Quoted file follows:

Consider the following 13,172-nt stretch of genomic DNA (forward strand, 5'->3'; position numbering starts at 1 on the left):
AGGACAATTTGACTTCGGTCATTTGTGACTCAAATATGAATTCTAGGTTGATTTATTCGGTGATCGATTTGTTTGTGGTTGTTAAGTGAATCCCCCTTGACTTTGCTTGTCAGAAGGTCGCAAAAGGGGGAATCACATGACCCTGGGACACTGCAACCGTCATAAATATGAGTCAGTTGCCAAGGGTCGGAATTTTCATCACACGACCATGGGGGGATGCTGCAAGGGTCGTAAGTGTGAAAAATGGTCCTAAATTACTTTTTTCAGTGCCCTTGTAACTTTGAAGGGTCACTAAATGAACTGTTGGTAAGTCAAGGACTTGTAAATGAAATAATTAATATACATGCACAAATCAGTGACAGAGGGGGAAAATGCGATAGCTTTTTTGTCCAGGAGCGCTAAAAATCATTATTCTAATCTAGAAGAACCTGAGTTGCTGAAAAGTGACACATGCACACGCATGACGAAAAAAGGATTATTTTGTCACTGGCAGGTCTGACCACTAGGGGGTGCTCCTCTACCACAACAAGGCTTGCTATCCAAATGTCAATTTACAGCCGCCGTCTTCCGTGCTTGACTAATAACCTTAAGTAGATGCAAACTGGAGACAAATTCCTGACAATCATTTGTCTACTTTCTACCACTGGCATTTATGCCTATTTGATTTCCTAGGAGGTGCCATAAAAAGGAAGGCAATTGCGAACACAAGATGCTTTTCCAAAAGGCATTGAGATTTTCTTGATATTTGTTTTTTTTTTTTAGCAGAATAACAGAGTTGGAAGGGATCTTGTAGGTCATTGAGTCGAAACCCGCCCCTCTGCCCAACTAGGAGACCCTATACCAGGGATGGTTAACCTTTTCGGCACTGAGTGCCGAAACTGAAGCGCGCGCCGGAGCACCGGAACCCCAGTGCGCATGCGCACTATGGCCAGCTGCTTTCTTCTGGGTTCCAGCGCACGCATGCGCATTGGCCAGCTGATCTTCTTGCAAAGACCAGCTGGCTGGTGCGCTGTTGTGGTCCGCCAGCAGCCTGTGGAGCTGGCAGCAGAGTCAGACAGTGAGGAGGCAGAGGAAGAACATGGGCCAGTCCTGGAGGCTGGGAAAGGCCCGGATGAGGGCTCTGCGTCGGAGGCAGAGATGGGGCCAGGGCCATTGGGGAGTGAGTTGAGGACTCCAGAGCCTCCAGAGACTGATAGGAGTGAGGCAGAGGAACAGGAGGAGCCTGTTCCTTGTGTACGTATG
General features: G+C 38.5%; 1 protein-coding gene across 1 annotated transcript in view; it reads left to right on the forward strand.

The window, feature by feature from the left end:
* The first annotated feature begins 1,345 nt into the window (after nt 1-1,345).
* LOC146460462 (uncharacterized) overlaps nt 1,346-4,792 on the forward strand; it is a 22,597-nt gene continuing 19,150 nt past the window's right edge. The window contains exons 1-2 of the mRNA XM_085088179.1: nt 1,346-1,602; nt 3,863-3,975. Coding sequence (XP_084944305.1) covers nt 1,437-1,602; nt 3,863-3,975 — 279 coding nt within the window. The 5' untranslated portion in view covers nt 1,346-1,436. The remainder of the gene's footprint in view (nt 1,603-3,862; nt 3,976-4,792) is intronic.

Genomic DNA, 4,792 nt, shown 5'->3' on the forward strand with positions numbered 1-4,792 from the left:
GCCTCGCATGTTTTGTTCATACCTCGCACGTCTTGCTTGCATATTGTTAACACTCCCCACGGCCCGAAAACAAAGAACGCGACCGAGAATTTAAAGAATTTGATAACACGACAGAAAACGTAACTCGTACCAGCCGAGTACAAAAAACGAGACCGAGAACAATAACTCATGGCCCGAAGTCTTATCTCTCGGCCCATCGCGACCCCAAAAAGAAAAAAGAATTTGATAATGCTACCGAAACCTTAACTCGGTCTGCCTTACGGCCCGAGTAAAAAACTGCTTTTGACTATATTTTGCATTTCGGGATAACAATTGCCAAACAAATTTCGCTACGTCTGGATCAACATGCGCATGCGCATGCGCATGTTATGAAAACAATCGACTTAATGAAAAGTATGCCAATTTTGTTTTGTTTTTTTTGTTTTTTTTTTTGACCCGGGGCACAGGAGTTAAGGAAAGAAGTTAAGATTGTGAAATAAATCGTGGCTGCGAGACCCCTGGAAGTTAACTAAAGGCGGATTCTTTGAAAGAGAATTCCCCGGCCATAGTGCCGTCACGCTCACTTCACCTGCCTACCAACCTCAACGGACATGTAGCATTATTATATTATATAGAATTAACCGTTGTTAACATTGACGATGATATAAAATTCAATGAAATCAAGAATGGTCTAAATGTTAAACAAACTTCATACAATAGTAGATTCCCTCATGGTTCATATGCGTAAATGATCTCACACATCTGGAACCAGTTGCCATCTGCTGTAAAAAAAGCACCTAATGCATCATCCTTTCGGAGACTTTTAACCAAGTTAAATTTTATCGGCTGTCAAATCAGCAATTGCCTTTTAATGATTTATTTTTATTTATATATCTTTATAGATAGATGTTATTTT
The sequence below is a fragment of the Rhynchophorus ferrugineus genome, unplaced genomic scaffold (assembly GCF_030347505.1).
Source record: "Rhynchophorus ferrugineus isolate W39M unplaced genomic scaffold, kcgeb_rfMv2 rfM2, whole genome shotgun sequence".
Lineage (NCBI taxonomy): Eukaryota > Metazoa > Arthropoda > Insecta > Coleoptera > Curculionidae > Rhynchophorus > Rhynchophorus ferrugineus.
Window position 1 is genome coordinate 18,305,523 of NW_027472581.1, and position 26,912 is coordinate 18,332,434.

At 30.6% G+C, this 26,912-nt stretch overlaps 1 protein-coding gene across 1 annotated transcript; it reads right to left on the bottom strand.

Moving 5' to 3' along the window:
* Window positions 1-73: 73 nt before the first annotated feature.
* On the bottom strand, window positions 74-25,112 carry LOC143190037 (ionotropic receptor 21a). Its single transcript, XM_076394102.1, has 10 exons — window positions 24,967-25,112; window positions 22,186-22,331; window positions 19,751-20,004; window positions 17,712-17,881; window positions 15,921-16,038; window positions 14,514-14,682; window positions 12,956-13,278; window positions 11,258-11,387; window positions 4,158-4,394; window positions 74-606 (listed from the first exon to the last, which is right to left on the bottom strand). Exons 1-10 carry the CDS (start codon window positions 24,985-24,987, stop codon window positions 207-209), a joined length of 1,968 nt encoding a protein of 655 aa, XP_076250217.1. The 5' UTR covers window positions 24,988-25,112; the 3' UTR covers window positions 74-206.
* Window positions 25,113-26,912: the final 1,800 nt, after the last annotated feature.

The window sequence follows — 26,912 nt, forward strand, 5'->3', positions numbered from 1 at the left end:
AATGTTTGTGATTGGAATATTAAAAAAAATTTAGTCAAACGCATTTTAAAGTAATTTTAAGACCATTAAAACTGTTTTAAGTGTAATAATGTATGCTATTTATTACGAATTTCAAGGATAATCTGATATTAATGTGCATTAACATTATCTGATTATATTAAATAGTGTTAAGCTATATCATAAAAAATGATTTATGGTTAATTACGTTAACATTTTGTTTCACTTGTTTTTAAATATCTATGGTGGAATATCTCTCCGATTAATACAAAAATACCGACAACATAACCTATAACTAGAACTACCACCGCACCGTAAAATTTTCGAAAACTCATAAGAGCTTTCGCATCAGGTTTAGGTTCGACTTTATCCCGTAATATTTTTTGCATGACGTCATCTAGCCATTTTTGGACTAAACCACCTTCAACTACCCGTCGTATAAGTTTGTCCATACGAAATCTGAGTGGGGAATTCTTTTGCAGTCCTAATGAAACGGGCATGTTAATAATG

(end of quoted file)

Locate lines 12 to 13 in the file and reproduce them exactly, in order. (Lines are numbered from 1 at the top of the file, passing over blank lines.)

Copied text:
Window position 1 is genome coordinate 18,305,523 of NW_027472581.1, and position 26,912 is coordinate 18,332,434.

At 30.6% G+C, this 26,912-nt stretch overlaps 1 protein-coding gene across 1 annotated transcript; it reads right to left on the bottom strand.